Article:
Erik Harper, age 11, had a deal with his grandmother. If Joseph Randolph Mays, the man living with him and his Deaf mother, and his younger brother Dakota, ever tried to really hurt them — it was an open secret in the family that Mays was physically beating all of them — Erik would send her an emergency text message in code: “The Sky is Blue” that meant they were in real danger and she should call 911.
On Saturday, March 21, Erik sent “The Sky is Blue” emergency message to his grandmother. The alert was ignored.
Instead of calling 911, the family did nothing and planned to ask Erik why he sent that emergency text message when he and Dakota arrived a couple of hours later for a visit.
When the boys didn’t show up, the family finally called the police.
When the Washington, D.C. Metropolitan Police broke down the door of the apartment three hours after Erik sent his death cry of a message, they found Erik in the bathroom near the toilet. He’d been stabbed to death like his mother Erika.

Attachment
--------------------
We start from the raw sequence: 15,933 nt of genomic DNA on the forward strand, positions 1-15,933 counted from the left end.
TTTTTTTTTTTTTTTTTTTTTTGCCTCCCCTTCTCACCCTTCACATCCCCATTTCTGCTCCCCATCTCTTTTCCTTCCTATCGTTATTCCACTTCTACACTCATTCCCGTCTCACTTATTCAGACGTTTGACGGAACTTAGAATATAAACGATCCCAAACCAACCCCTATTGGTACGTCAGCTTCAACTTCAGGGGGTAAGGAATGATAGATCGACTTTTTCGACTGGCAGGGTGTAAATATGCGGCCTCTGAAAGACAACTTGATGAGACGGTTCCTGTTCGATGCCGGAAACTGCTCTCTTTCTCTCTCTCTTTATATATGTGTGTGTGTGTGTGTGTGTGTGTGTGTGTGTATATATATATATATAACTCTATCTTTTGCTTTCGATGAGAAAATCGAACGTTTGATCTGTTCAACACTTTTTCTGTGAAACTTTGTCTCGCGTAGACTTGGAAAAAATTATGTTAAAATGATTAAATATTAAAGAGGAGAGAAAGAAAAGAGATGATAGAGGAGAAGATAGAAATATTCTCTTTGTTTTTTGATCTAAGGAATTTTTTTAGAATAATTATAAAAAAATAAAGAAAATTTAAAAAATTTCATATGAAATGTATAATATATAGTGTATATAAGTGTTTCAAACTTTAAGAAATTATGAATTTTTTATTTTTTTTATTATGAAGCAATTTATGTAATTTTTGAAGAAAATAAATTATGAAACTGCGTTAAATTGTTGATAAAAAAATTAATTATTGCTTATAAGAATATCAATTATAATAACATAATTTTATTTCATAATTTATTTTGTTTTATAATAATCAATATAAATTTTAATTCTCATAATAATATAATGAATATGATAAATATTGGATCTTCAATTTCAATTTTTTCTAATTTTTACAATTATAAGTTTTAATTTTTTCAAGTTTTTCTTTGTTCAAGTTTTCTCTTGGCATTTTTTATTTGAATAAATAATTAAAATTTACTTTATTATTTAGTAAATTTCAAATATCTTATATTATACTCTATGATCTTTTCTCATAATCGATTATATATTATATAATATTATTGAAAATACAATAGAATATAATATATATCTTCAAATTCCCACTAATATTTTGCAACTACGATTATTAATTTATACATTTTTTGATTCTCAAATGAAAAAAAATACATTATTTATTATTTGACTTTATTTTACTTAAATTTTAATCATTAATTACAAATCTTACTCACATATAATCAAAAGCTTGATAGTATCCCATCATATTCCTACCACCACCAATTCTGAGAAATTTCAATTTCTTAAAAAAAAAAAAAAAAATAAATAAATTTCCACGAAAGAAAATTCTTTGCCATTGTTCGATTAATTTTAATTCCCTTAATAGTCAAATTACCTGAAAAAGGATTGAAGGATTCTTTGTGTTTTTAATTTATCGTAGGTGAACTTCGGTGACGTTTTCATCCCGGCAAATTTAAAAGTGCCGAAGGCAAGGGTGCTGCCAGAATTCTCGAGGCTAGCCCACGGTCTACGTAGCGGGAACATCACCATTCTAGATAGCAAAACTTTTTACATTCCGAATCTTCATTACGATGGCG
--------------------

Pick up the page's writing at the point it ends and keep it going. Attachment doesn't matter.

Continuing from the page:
Erik’s brother, Dakota, age 10, was still alive when the police arrived. He later died of his stab wounds at the hospital.
It seems Joseph Randolph Mays became enraged and stabbed Erik’s mother 18 times with a hunting knife. The tip of the blade was broken off and embedded in the back of her skull.
After the attack began, Erik scrambled his brother into the bathroom where they locked the door and sent the urgent blue sky message to their grandmother.
Mays, after murdering their mother, quickly broke down the bathroom door and began stabbing the boys.
Dakota made a break for the front door of the apartment, but he wasn’t strong enough to lift the security bar to escape.
Neighbors told the police stories about Erik leaping from the second floor window of the apartment into the muddy courtyard below to escape May’s previous beatings.
Today, we’re left with another senseless triple murder in America, and one begins to wonder why we so quickly devalue direct threats and excuse cries in the night and ignore pre-planned pleas for help?
We, as a people, fight the notion that babies are born only to die in air shafts — even though they do.
Many in the media were outraged and offended by this domestic violence Public Service Announcement starring Keira Knightley because it went “too far” in delivering its blunt message:
Does that Keira Knightley video go too far in demonstrating the reality of domestic violence; or does it not go far enough?
I wish we could ask Erik Harper.